had logo

on a slab. a photo, in a file I wasn’t supposed to open.

your tongue, fat to the roof of your mouth, cheeks

gelatinous, eyes tied tight. skin, murky black

well-water. a clean, cotton

cloth draped just high enough to mask

excavation. I read what violence became of the un-photographed

stretches of your body, which neighbor alerted

the police to the trunk you were in. We still don’t know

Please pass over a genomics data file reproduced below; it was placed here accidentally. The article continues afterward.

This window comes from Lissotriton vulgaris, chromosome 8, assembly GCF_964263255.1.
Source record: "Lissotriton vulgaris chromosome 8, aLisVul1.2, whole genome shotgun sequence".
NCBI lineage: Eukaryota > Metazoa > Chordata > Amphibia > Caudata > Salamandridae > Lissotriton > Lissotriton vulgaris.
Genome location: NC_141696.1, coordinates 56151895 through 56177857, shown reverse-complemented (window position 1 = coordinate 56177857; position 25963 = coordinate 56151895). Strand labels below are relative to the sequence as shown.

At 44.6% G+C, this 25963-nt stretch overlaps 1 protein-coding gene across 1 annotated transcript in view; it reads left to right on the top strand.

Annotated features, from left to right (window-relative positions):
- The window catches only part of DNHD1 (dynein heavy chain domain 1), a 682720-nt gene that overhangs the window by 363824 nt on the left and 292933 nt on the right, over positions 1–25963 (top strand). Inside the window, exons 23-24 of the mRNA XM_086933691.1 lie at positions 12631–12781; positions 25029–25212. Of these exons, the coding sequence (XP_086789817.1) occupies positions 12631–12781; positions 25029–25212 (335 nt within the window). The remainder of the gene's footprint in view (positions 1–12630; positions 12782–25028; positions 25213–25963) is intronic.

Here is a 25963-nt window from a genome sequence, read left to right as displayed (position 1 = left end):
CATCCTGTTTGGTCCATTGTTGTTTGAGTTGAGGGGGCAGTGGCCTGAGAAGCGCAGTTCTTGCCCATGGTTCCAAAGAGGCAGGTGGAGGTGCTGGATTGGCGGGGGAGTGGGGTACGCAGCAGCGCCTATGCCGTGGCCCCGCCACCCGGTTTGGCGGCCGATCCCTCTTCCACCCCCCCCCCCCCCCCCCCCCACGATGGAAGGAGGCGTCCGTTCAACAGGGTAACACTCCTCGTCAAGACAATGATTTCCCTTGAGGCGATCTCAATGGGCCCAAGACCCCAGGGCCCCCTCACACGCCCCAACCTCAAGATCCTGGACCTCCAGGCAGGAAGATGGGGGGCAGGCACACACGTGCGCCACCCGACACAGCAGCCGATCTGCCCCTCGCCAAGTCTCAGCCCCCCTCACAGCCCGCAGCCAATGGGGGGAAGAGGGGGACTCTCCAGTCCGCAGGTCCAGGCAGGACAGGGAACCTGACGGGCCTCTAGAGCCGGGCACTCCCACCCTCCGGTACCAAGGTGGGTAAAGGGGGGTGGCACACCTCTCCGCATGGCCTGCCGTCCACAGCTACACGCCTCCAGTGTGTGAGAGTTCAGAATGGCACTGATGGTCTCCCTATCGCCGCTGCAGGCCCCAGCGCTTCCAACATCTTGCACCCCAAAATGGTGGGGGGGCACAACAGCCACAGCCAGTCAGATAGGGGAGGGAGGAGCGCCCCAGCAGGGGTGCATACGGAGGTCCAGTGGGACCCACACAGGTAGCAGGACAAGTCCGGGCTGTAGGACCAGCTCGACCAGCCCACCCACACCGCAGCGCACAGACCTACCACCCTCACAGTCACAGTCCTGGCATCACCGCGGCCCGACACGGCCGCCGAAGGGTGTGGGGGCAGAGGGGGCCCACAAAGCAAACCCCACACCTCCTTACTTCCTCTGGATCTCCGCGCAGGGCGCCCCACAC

exactly when we lost you. At your house, I counted

holes in the walls, searched for order in the splatter before

wiping it gone. I scrubbed and picked you from the fibers

of abused carpets, hoping to find a reason beneath the stains, but

instead I got bits of you beneath my fingernails.